In spite of my cold, I was out there this morning in the supremely gorgeous weather, digging, scraping, leveling & tamping a section of the trail in and around some massive Douglas Firs, while also moving quite a bit of stone from the earth.  While digging around I found an old Olypia beer can, with a pull tab which (after some research ) I discovered dates to early 70’s, which I imagine was discarded from a hunter, so I placed it on a rock near where I found it, along the trail.  The first archaeological find while creating the knitting track,  a crumpled up vintage aluminum beer can…lol!

Lots to do and life is good.

Calidez Cardigan & Donegal Aran Tweed

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At last, my very own cardigan, and it is so special because it is from a wool I’ve wanted to knit forever, and in a pattern which I designed to be my favorite sweater recipe. . .

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Calidez Cardigan knit up in Donegal Aran Tweed!

I made it with Autumn neckline.  The pattern has four seasons of necklines in case you weren’t aware:  winter=full yoke depth,  autumn=3/4, spring=1/2, summer=very low. . .

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I had so many choices to color match buttons because of all the flecks of tweed in the yarn, but in the end, I only had more shell buttons, but I will find some more, in russet and change them out later.

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When it came down to it, I am purely smitten.  Donegal Aran Tweed knits up beautifully and has a real ‘slinky’ feel to it when knit up at  3.25 sts to the inch, although I was so tempted to try a smaller needle size, I chose the larger, appealing to a drapier cardigan, however, because of the fact, it is very stretchy and a wee bit baggy, but like in a good way. Next I will try a slightly firmer cardigan fabric, as well as make a size smaller. I still can’t decide what color to go with for my next, and I do think it will have to be a Soft Donegal,  and I am thinking to go wild, and get this color.

Well folks, that’s it for today, posting from very rainy Mt Veeder!  I couldn’t be happier than with a just-finished cardigan to wear, and you can see details of this project on Ravelry here.

Everything in it’s place, and life is good. Oh, and I’ve been enjoying listening to some beautiful Irish pipes while knitting Irish Wool . . .


Yarn Tasting: Donegal Aran Tweed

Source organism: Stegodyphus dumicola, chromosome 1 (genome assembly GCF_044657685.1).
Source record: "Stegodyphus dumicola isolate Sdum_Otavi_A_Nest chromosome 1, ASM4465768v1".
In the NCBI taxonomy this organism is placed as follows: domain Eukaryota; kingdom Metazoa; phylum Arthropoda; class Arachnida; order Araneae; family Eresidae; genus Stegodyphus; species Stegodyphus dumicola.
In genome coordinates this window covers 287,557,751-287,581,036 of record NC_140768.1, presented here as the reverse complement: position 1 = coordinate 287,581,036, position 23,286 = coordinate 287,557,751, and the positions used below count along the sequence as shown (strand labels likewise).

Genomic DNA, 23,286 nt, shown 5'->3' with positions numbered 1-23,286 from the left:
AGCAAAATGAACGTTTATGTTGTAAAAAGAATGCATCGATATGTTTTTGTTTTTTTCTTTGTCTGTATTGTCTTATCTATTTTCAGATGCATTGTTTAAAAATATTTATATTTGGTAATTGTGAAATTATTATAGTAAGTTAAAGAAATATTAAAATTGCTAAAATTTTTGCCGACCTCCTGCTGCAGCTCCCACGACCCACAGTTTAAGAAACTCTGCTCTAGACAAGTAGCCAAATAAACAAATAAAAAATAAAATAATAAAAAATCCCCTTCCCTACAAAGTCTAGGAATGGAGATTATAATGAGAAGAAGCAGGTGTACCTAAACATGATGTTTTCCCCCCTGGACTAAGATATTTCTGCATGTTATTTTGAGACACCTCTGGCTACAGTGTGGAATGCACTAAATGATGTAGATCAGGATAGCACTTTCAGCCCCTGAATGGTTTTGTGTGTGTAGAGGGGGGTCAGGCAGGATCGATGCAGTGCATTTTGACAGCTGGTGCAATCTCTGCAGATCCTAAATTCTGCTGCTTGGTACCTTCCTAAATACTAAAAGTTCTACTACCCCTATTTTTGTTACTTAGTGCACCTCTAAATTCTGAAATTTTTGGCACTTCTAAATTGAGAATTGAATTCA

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What have we here? A cardigan (for moi) which I will be finishing in the next couple of days! Some time ago, back in  this post , I talked about knitting a cardigan from Studio Donegal Aran Tweed. I actually cast on and knit most of the body of a steeked body cardigan  before dropping it and coming to the conclusion that, although I have written a brief steeking option on the Calidez Pullover, which this was to sample, I really wanted to design my first flat-knit seamless cardigan pattern. So after struggling with that inevitability , eventually I ripped it all out and wound it back into a big ball.  Well, as you all know that recently I have finally designed that cardigan, I can’t escape the desire to make one after another, in all the Studio Donegal yarns, and already I’m looking at the color shade cards I have to see what color I might try next.  The shade on this piece of knitting is # 4742.

Really folks, Aran Tweed has a spirit about it which speaks to me like no other that I’ve felt. It is really a very classic wool, and does have a bit of ‘wooly scratch’ factor, and I don’t recommend it to knitters who are ambivalent about 100-percent wool, but it is ever so light, fluffy, and possesses a great homespun feel. Most of all, it is indeed very tweedy & colorful, and just extremely beautiful.  

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I am considering trying for my next yarn tasting, Soft Donegal which is 100% Merino wool, and although a lot softer , it doesn’t have the crispness I love so much in the Aran Tweed, nor quite the selection. If you could put your hand into the photos of the two shade cards, you’d agree, Soft Donegal is very very soft, and a little finer weight too. Just a smidge.  Aran Tweed is  heaviest weight of all the Donegal yarns, I’m getting 3.5 stitch per inch,  whereas the Soft Donegal will probably be more like 4.5.  Regardless, I think I’ll explore both with my new Calidez Cardigan pattern, there is no closing the gate to my sudden rush to make every hand-knit cardigan I’ve craved to have & wear for the last ten years.  I am eyeing so many of them, I just can’t decide!

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You can see Studio Donegal’s website to see details about Aran Tweed,  Soft Donegal , and Knitting Wool.

By the way, which are your favorite colors?

Fair Isle Success!

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Wee Hearts in nine different Fair Isle Hebridean 2ply colors!   Actually this hat is a study on one of Alice*Starmore’s colorways , a colorway from her design “Mary Tudor” from her 2013 second edition of Tudor Roses ,  using her own yarn, as sequenced in the chart. You could say this hat was a colorway test for Mary Tudor Cardigan, although I did change some colors around from the chart, because of a mistake I made.   I really came out of the study with a better understanding of how the blending of foreground color changes against background color changes can be in modern Fair Isle.